15 Lane's attempts to wrestle leadership of Fruitlands away from Bronson Alcott resulted in the exponentially increasing tension in the community and came to a turning point when he advised Bronson Alcott to leave his wife and daughters and become a Shaker. Bronson discussed the idea with Abigail and his daughters. The discussion is referred to in Louisa May Alcott's journal entry of December 10, 1843. "In the eve father and mother and Anna and I had a long talk. I was very unhappy, and we all cried. Anna and I cried in bed, and I prayed God to keep us all together. ,.27 Bronson Alcott ultimately decided not to leave his family and this request of Lane's proved to be the end of the Alcott- Lane partnership, although Bronson Alcott held no ill will toward Charles Lane and continued correspondence with him for many years. Throughout the time in Fruitlands, the Alcotts had seen less of Emerson who attempted to be supportive of the endeavor but had been skeptical of its success from the beginning. He visited the community in the summer but the remote location, another disappointment of Bronson Alcott's, who had envisioned his transcendentalist friends visiting Fruitlands often, was a barrier to many in the winter months. After Emerson's summer visit, he noted in his journal, "The sun and evening sky do not look calmer than Alcott and his family at Fruitlands. They seem to have arrived at the fact- to have got rid of the show and to be serene ...They look well in July: we shall see them in December ... ,,28 Bronson Alcott attempted to take Emerson's writing on "Self Reliance" to a new level with the Fruitlands experience. In Bronson Alcott's vision, each individual would pursue his own truth and the community would not be reliant on the materialistic larger society for any commodity. They were to grow and harvest their own food and make their own clothing. Emerson may not have envisioned his own beliefs taken to quite the level that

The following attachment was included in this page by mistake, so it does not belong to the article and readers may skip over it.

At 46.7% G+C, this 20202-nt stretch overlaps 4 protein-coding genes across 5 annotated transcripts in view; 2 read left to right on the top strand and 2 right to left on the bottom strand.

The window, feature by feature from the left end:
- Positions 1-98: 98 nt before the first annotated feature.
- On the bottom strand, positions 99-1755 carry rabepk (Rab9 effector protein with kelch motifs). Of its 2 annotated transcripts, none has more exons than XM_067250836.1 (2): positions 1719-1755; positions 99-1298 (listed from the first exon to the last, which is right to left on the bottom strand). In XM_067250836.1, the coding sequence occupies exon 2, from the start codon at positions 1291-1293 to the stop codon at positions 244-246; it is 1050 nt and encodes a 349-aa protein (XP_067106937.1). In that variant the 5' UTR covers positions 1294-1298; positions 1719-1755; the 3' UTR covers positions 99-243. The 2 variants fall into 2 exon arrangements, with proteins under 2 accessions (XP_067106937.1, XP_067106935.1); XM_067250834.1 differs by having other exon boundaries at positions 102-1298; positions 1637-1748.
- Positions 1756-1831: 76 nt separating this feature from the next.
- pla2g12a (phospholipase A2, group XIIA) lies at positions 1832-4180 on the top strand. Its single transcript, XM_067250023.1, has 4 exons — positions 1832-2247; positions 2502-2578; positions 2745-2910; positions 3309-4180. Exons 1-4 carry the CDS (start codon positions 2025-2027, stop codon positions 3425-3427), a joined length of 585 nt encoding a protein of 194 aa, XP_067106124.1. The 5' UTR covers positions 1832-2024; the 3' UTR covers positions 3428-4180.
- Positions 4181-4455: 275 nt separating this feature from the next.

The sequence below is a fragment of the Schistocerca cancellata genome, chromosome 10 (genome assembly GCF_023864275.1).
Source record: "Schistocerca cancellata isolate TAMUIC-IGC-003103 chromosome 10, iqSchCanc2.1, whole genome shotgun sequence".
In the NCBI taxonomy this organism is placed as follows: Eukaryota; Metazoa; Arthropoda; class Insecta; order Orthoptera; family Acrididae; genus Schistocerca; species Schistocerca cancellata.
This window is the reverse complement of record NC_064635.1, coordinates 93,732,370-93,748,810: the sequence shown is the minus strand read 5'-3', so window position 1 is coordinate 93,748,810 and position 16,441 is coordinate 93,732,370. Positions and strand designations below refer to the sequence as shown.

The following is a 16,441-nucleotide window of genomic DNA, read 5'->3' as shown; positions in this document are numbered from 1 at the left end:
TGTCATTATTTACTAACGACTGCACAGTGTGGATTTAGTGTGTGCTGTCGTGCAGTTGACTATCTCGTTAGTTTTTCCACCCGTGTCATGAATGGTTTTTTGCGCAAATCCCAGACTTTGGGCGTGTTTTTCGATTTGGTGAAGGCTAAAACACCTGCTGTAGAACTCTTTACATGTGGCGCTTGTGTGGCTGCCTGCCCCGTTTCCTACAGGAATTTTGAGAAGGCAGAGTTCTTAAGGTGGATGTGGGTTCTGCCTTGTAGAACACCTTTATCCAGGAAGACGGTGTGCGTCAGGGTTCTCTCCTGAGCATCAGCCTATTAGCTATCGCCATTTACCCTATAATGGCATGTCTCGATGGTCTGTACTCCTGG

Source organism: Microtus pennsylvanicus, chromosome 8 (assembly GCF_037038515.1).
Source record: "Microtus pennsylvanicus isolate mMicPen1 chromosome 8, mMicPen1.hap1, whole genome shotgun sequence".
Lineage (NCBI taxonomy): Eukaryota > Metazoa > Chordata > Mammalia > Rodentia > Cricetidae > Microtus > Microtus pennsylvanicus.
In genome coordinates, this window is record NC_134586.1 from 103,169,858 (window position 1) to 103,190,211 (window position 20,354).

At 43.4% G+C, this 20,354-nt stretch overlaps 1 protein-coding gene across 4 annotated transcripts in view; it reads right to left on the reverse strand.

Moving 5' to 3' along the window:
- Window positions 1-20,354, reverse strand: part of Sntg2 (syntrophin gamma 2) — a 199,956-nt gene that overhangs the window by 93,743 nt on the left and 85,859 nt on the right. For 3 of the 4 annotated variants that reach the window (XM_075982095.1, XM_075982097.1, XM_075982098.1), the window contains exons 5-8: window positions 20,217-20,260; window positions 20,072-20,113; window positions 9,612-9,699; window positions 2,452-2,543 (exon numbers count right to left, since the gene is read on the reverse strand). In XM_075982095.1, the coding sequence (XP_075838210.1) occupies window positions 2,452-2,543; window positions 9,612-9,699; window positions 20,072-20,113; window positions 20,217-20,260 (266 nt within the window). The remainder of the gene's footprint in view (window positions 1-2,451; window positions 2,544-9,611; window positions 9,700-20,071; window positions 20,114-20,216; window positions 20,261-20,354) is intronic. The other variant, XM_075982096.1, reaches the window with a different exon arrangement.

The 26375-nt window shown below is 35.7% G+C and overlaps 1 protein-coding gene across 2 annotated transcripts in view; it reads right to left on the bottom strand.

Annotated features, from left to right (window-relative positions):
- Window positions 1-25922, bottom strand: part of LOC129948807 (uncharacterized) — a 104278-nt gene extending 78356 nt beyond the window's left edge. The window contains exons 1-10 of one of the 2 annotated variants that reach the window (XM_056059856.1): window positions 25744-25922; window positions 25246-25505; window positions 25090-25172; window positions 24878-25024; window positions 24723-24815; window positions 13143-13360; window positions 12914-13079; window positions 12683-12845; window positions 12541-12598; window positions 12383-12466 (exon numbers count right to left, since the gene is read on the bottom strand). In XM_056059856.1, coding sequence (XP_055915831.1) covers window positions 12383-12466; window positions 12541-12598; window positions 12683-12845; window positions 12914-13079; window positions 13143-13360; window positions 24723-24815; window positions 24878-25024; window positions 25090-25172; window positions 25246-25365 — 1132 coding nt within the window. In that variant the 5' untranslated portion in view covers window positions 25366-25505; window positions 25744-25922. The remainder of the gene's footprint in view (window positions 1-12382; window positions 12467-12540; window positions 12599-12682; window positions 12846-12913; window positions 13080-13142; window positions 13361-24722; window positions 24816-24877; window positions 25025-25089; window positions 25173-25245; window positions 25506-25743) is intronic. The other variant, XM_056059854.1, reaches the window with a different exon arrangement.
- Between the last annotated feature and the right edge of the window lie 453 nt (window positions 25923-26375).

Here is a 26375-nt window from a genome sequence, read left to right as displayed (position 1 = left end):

16 Bronson Alcott attempted or he may have recognized the strategical errors in the attempt at the utopian community with such as the poorly planned farming or the lack of provisions for the winter. In any case, Bronson Alcott's attempt to live out transcendentalism and Emerson's skepticism about the experiment did nothing to hinder the friendship between the two men who continued their mutual devotion throughout both of their lives. While Bronson's vision of Fruitlands included seekers similar to his transcendentalist friends, the reality was that Fruitlands tended to draw pilgrims who pushed the envelope on progressive thinking and did little to further the goals of the community. With individuality and following one's own truth the highest values of Fruitlands, neither Bronson Alcott nor Lane felt that they could reign in any of this unrestrained individuality. Brother Bower was one such seeker, ahead of his time in his adherence to a raw food diet and who also believed clothing to hinder his spiritual growth. Bronson Alcott was able to persuade Bower to tryout his nudist principles only while sleeping. Another member of the community listened to his higher calling by climbing trees and shouting and some other members professed the use of profanity in greeting their fellow community members as part of their spiritual discipline?9 Again, Louisa Alcott saw from a young age that there were flaws in her father's philosophy and began to recognize that uncompromising individual freedom often did not work in community with others. She also began to see that Fruitlands showed the flaws in her father's feminism. Despite Bronson Alcott's belief in gender equality and his insistence on women and men wearing gender neutral linen tunics, Fruitlands was patriarchal in practice. Abigail Alcott did all of the cooking, laundry, sewing, and cleaning for the community and as Louisa